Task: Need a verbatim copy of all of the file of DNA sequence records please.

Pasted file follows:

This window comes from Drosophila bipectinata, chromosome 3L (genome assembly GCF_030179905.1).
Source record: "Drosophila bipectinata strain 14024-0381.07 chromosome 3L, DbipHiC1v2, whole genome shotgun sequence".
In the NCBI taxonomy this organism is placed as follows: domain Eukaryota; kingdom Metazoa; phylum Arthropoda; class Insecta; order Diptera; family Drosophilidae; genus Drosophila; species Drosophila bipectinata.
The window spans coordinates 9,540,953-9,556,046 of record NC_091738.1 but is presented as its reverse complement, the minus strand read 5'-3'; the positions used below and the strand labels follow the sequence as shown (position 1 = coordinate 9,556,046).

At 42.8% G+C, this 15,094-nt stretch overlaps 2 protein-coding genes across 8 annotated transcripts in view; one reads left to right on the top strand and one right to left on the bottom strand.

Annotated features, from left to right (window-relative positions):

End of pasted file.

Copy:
This window comes from Drosophila bipectinata, chromosome 3L (genome assembly GCF_030179905.1).
Source record: "Drosophila bipectinata strain 14024-0381.07 chromosome 3L, DbipHiC1v2, whole genome shotgun sequence".
In the NCBI taxonomy this organism is placed as follows: domain Eukaryota; kingdom Metazoa; phylum Arthropoda; class Insecta; order Diptera; family Drosophilidae; genus Drosophila; species Drosophila bipectinata.
The window spans coordinates 9,540,953-9,556,046 of record NC_091738.1 but is presented as its reverse complement, the minus strand read 5'-3'; the positions used below and the strand labels follow the sequence as shown (position 1 = coordinate 9,556,046).

At 42.8% G+C, this 15,094-nt stretch overlaps 2 protein-coding genes across 8 annotated transcripts in view; one reads left to right on the top strand and one right to left on the bottom strand.

Annotated features, from left to right (window-relative positions):